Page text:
Exactly 74 years ago today, on June 6, 1944, more than 155,000 Allied soldiers waded ashore on the beaches of France's Normandy region to begin the long process of liberating France from Nazi occupation and gradually gaining a foothold for the invasion of Germany that ended World War II. Thousands died as soldiers from the United States, the United Kingdom, and 11 other nations braved withering fire from German gun emplacements.
A major turning point in the war, and indeed, in world history, the Normandy landing required months of planning and the commitment of vast quantities of men and matériel. Many factors played into its eventual success, including the incredible individual resolve and bravery of the soldiers who actually carried out the landing under some of the most adverse conditions imaginable. Another important element was a massive misinformation campaign.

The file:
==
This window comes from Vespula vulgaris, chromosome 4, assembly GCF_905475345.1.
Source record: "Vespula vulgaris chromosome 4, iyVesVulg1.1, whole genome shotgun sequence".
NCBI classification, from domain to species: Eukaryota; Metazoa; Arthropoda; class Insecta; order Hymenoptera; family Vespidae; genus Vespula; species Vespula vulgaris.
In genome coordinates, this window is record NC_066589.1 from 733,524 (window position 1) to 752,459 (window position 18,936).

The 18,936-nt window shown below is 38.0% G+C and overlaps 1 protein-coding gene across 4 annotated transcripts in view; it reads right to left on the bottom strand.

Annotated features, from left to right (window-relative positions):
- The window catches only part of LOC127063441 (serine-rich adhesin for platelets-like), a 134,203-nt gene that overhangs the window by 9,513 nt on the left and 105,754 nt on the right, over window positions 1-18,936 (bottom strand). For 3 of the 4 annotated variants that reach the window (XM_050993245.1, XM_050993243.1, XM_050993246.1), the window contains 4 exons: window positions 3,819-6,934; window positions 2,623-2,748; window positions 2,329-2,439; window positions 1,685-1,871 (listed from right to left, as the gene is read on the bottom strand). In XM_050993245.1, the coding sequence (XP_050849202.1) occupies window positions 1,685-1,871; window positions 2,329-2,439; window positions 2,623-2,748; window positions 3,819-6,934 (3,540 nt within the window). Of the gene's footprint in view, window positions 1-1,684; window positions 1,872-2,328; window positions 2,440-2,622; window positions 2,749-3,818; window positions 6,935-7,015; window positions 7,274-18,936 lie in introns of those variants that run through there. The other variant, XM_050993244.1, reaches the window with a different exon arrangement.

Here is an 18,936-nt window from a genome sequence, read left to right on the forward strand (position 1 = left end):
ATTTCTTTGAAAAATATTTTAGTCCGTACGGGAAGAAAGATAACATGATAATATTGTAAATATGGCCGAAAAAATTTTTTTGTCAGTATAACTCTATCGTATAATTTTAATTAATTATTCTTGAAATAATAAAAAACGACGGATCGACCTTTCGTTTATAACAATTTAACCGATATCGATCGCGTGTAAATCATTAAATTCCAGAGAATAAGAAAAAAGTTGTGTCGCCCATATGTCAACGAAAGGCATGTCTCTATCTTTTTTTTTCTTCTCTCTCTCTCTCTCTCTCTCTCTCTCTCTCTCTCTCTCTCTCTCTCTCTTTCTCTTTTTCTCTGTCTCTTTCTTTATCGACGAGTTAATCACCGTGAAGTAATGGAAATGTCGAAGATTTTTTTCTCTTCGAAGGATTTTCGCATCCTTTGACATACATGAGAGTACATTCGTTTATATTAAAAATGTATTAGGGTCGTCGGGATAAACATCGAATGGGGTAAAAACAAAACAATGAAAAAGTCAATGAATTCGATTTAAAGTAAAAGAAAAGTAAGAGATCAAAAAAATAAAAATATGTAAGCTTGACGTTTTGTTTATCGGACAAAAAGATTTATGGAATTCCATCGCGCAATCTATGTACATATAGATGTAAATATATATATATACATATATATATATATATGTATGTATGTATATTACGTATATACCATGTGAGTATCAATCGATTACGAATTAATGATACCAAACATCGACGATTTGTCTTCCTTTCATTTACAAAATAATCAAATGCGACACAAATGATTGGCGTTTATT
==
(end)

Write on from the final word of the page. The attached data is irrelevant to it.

Organized under the code name Operation Bodyguard — suggested by a passing comment from Winston Churchill to Joseph Stalin — and divided up into several smaller undertakings, the months-long effort involved everything from a British actor publicly impersonating Allied Field Marshal Bernard Montgomery to the creation of a stockpile of mock landing vehicles (of the sort that eventually transported Allied troops during the actual Normandy attack).
The information technology that is familiar today was then in its infancy, but communications technology, in particular, facilitated the end goal of concealing when and where the long-anticipated Allied invasion would occur. Fake radio traffic was used extensively (including to suggest the deployment of non-existent forces) and famed U.S. field commander George S. Patton was photographed inspecting empty buildings and dummy armored vehicles.
In 2018, information technology is widely used by nations of the world in ongoing electronic skirmishes against each other. Indeed, the digital borders between nations are the focus of far more warlike incursions than most physical dividing lines. The United States Department of Defense actively recruits skilled IT pros, and the TestOut Continuing Education DoD Bundle can prepare you for one of those jobs. Get the right training — and become part of a proud tradition.
Share this post